If you own an iPhone 6 or iPhone 6 Plus, you'll be able to use your smartphone to make payments at select retailers beginning Monday. The capability arrives with iOS 8.1, which should become available from Apple by midday.
Apple may be late to the mobile payments game, but it has the potential to serve as a catalyst for the industry. Apple Pay may turn the tide for smartphone-based payments. Here's how it works:
Apple Pay is limited to just four devices at launch: the iPhone 6 and iPhone 6 Plus, and the iPad Air 2 and iPad Mini 3. Why these four? Because they include Touch ID fingerprint sensors. iPhone and iPad owners can use a fingerprint to make payments. Further, the two iPhones are the only devices that will be able to make payments at retailers because they include the necessary NFC radio inside. The new iPad's don't have NFC radios, but they can still use Apple Pay for in-app and online purchases. (The Apple Watch will also support Apple Pay, but the watch doesn't go on sale until next year.) iOS 8.1 is mandatory. It turns on the service and resolves a number of ongoing bugs with Apple's latest mobile operating system. The update will likely arrive around 1 p.m. Eastern Time.
With the new operating system and proper hardware in hand, users will need to assign a credit card to Apple Pay. Users can select the card already associated with their iTunes account and add it (and others) to the Passport application on their device. At launch, MasterCard, Visa, and American Express are supporting Apple Pay, along with dozens of banks, including American Express, Bank of America, Capital One Bank, Chase, Citi, and Wells Fargo. Apple said as many as 500 banks will support Apple Pay by early next year.
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Worried about your financial and personal details? Relax, says Apple. "[Apple] doesn't collect any transaction information that can be tied back to a user, and payment transactions are between the user, the merchant, and the user's bank," the company explained in a statement. Apple doesn't store users' purchase histories, which means it retains nothing about the store, location, price, or goods involved in the transactions.
Further, the iPhone 6 and iPhone 6 Plus don't store credit card numbers locally. Instead, Apple creates a unique Device Account Number that is encrypted and stored on the Secure Element of the smartphone. Apple says these two components are walled off from iOS and never backed up to iCloud. Each and every transaction is given its own unique code.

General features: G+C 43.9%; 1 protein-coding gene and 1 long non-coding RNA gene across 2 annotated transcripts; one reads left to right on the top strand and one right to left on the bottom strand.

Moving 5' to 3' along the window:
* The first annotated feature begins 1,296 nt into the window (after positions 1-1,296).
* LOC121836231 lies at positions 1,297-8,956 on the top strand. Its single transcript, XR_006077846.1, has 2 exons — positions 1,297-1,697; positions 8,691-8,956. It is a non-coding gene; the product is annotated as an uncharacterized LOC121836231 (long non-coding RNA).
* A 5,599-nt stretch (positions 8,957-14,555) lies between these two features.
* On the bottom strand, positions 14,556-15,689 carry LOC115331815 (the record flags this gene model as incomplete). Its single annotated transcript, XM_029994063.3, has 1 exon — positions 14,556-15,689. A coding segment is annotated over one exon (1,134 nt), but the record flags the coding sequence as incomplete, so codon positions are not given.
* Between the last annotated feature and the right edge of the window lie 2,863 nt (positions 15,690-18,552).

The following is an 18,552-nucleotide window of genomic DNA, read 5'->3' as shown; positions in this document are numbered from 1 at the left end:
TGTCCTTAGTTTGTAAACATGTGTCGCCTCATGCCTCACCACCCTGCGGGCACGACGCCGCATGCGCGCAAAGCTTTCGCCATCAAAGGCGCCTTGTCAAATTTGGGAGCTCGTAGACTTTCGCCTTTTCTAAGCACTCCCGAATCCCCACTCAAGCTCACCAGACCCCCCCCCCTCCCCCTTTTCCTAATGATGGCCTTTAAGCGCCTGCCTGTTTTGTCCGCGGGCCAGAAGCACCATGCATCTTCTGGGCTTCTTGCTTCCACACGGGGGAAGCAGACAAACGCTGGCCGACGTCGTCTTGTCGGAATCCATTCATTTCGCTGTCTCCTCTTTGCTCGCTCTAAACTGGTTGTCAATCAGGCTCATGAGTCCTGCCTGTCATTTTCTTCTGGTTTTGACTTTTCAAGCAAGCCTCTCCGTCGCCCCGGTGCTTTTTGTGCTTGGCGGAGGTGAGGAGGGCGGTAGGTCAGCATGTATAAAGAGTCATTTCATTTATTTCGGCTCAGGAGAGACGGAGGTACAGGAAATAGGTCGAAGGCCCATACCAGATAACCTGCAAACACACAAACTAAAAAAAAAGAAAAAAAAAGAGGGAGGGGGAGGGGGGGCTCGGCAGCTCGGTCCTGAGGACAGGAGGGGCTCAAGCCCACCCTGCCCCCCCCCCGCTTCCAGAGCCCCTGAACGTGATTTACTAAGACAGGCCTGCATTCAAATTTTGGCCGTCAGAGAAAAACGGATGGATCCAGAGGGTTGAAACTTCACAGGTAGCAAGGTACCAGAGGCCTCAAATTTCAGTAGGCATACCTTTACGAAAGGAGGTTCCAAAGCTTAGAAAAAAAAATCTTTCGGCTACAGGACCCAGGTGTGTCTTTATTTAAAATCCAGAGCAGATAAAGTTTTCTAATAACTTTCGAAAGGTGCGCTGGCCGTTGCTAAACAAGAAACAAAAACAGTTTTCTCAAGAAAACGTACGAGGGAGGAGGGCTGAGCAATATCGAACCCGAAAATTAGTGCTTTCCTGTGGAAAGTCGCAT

"Our team has worked incredibly hard to make Apple Pay private and secure, with the simplicity of a single touch of your finger," said Eddy Cue, Apple's senior VP of Internet Software and Services, in a press release.
Where can you use Apple Pay? All 262 Apple Stores in the US will support Apple Pay beginning today. A significant number of other retailers are also supporting Apple Pay at launch, including Aéropostale, American Eagle Outfitters, Babies 'R Us, BJ's Wholesale Club, Bloomingdale's, Champs Sports, Chevron and Texaco retail stores, Disney Store, Duane Reade, Footaction, Foot Locker brands, Macy's, McDonald's, Nike, Office Depot, Panera Bread, Petco, RadioShack, SIX:02, Sports Authority, Subway, Toys'R'Us, Walgreens, Wegmans, and Whole Foods Market. Apple says more retailers will add support over the coming months. Apple claims Apple Pay will be available at 220,000 locations, but it's not clear how many of those locations will go live on launch day.
In addition to retail stores, a number of apps will support Apple Pay beginning today, such as the Apple Store app, Groupon, HotelTonight, Lyft, OpenTable, Target, and Uber. Apple says many more will support Apple Pay for in-app payments by the end of the year, including Airbnb, Starbucks, and Ticketmaster.
Whether or not Apple Pay will revolutionize on the mobile payments industry is debatable. Either way, it should deliver a good kick in the pants.
More information on Apple Pay is available here. Do you plan to give Apple Pay a shot? Let us know in the comments section.
The Internet of Things demands reliable connectivity, but standards remain up in the air. Here's how to kick your IoT strategy into high gear. Get the new IoT Goes Mobile issue of InformationWeek Tech Digest today. (Free registration required.)Eric is a freelance writer for InformationWeek specializing in mobile technologies. View Full Bio